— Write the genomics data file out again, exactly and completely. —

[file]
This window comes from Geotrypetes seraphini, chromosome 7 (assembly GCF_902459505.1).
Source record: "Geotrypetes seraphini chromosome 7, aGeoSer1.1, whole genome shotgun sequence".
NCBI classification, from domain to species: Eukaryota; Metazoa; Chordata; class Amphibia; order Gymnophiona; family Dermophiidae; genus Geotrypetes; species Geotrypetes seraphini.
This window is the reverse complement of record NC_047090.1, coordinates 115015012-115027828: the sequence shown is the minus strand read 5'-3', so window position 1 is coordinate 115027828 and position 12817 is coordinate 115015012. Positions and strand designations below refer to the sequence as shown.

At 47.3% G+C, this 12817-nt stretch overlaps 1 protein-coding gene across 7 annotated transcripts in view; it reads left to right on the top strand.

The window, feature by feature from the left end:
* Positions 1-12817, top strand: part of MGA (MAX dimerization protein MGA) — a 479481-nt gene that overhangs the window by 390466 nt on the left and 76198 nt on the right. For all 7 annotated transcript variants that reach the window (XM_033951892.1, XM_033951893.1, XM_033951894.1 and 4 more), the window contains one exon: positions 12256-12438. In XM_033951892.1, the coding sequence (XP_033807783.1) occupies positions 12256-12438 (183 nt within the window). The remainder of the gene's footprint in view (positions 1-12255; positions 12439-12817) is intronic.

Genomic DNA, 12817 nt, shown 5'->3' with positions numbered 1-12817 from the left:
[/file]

This window comes from Geotrypetes seraphini, chromosome 7 (assembly GCF_902459505.1).
Source record: "Geotrypetes seraphini chromosome 7, aGeoSer1.1, whole genome shotgun sequence".
NCBI classification, from domain to species: Eukaryota; Metazoa; Chordata; class Amphibia; order Gymnophiona; family Dermophiidae; genus Geotrypetes; species Geotrypetes seraphini.
This window is the reverse complement of record NC_047090.1, coordinates 115015012-115027828: the sequence shown is the minus strand read 5'-3', so window position 1 is coordinate 115027828 and position 12817 is coordinate 115015012. Positions and strand designations below refer to the sequence as shown.

At 47.3% G+C, this 12817-nt stretch overlaps 1 protein-coding gene across 7 annotated transcripts in view; it reads left to right on the top strand.

The window, feature by feature from the left end:
* Positions 1-12817, top strand: part of MGA (MAX dimerization protein MGA) — a 479481-nt gene that overhangs the window by 390466 nt on the left and 76198 nt on the right. For all 7 annotated transcript variants that reach the window (XM_033951892.1, XM_033951893.1, XM_033951894.1 and 4 more), the window contains one exon: positions 12256-12438. In XM_033951892.1, the coding sequence (XP_033807783.1) occupies positions 12256-12438 (183 nt within the window). The remainder of the gene's footprint in view (positions 1-12255; positions 12439-12817) is intronic.

Genomic DNA, 12817 nt, shown 5'->3' with positions numbered 1-12817 from the left: